Her Confidence Booming, Regan Smith Ready to Take On the World

Regan Smith -- Photo Courtesy: Peter H. Bick

Her Confidence Booming, Regan Smith Ready to Take On the World

A joyous Regan Smith climbed out of the pool, a smile radiating pride, bliss and relief stressed across her face, and she raised her arms to an adoring crowd. For the first time in five years, since she was a 17-year-old breakout star who had never experienced serious adversity in the pool, Smith had broken a world record.

The feel was similar to that of the 2019 World Championships in Kazan, when Smith crushed Missy Franklin’s world record in the 200 backstroke and then the 100-meter mark as well when she led off the U.S. women’s 400 medley relay. Smith had not been ticketed for the relay slot, having not qualified for the individual 100-meter race that year, but her record in the 200 had been too much to ignore.

At that point, Smith was pre-ordained as a star of the upcoming Tokyo Olympics, but the sport can humble even the best, as Smith would soon find out. It would take a monumental comeback, one requiring a maturity uncommon among 22-year-olds, for Smith to find her way back.

When the Tokyo Games were delayed one year because of the COVID-19 pandemic, Smith was already beginning to feel the weight of being the world-record holder, anointed the face of backstroke. plenty of teenagers used the extra time to make improvements and make a team they would not have one year earlier. Many veterans, however, grappled with the emotional toll, particularly the stress of avoiding the disease and spending so much time in isolation.

Left alone with their own thoughts, the swimmers had plenty of time — too much, in fact — to fret about their own performances, to overthink and overanalyze, to become paralyzed with the fear of not being able to replicate their own past performances. An Olympic year already ratchets up intensity and thus stress and motion; because of the pandemic, those straining thoughts lingered for two years.


Regan Smith walking out at the U.S. Olympic Trials — Photo Courtesy: Peter H. Bick

Even though Smith was still a teenager, she had been to a pair of World Championships and a Pan Pacific Championships, part of the senior-level U.S. team for four years. Thus, a veteran. And by the time Smith got to Omaha, Neb., for the 2021 Olympic Trials, she had totally psyched herself out for the backstroke events, the same ones in which she set stunning world records at the 2019 World Championships.

She did not qualify for the U.S. team in the 200 back, fading badly on the last 50 as Rhyan White and Phoebe Bacon sprinted ahead. She lost her 100-meter world record to Kaylee McKeown. In a head-to-head Olympic final matchup, Smith rocketed the first length but then fell behind and ended up with a slower time than she notched in either prelims or semifinals as McKeown and Canada’s Kylie Masse went 1-2.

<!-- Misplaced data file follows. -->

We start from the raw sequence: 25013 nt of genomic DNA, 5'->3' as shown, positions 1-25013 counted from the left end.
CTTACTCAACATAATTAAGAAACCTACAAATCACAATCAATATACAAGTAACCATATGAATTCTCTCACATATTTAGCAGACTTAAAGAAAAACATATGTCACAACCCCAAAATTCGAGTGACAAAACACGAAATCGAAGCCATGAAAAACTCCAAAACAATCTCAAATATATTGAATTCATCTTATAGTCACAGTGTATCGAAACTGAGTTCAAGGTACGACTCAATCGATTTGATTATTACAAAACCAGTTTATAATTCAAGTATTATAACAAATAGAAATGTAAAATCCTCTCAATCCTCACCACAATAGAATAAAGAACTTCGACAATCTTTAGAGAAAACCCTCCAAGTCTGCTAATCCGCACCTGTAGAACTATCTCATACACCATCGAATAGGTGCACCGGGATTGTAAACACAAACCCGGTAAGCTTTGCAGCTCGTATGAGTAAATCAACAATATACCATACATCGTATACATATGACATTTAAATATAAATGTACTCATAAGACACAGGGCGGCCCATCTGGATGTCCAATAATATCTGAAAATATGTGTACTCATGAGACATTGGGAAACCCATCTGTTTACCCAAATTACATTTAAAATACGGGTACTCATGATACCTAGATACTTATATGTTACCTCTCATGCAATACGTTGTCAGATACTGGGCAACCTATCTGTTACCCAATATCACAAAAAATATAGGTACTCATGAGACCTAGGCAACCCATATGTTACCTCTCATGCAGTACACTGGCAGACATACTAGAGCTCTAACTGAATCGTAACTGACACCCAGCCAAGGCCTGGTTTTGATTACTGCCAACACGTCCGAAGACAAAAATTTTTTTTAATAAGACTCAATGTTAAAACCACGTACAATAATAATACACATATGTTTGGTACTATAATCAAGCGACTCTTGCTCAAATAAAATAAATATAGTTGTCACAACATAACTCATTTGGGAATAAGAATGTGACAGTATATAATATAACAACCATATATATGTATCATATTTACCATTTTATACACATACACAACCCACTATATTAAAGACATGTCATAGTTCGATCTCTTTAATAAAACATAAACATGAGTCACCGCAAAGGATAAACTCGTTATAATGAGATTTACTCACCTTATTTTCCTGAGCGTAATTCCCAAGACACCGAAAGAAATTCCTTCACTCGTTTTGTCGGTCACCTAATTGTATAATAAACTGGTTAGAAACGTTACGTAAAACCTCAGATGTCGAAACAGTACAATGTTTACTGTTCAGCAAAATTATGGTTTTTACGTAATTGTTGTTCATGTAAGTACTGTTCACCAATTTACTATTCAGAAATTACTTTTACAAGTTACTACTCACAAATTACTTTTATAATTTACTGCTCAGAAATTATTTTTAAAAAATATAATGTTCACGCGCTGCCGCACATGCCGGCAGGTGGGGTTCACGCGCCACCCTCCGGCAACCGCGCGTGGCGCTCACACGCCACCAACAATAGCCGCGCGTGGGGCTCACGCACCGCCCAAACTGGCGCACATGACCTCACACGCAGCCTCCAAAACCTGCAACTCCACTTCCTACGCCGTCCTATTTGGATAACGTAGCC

Smith has not beaten McKeown since then except for a 50 back final at the 2022 Worlds. McKeown skipped the 100 back at that 2022 meet (which Smith won) and then took gold to Smith’s silver in all three backstroke races at the 2023 Worlds.

In 2023, Smith surged back to the verge of her best times, swimming as fast as she had since 2019. Training with coach Bob Bowman at Arizona State University provided Smith with the high-volume work on which she had thrived in high school, the intensity providing Smith both physical conditioning and belief in her training that she had lacked at times.

But something was still missing last year as McKeown passed her and pulled away down the stretch in both the 100 and 200. Smith and Bowman believed that she has tapered too much, with the coach pledging to get the formula right in the Olympic year.

At the recent U.S. Olympic Trials in Indianapolis, everything came together with Smith’s physical and mental preparation. Her week began with a third-place finish in the 100 fly, but missing the team by one spot and one tenth of a second did not derail that hard-earned mental toughness. Instead, swimming best times in three consecutive rounds while eclipsing what had been the American record pre-meet was galvanizing.

“To drop a second in one season in the 100 fly was way above my expectation,” Smith said. “So it gave me a lot of confidence coming into the 100 backstroke. There wasn’t really much of a rebound at all.”

Before that, unexpected life upheaval did not push Smith off course, either. When Bowman agreed to become men’s head coach and Director of Swimming at the University of Texas, Smith spent several months on the road from her established home base in Tempe. She deflected any negativity from that experience as well, instead pointing out that the craziness of the situation to not scrutinize her own training times and performances more than would help.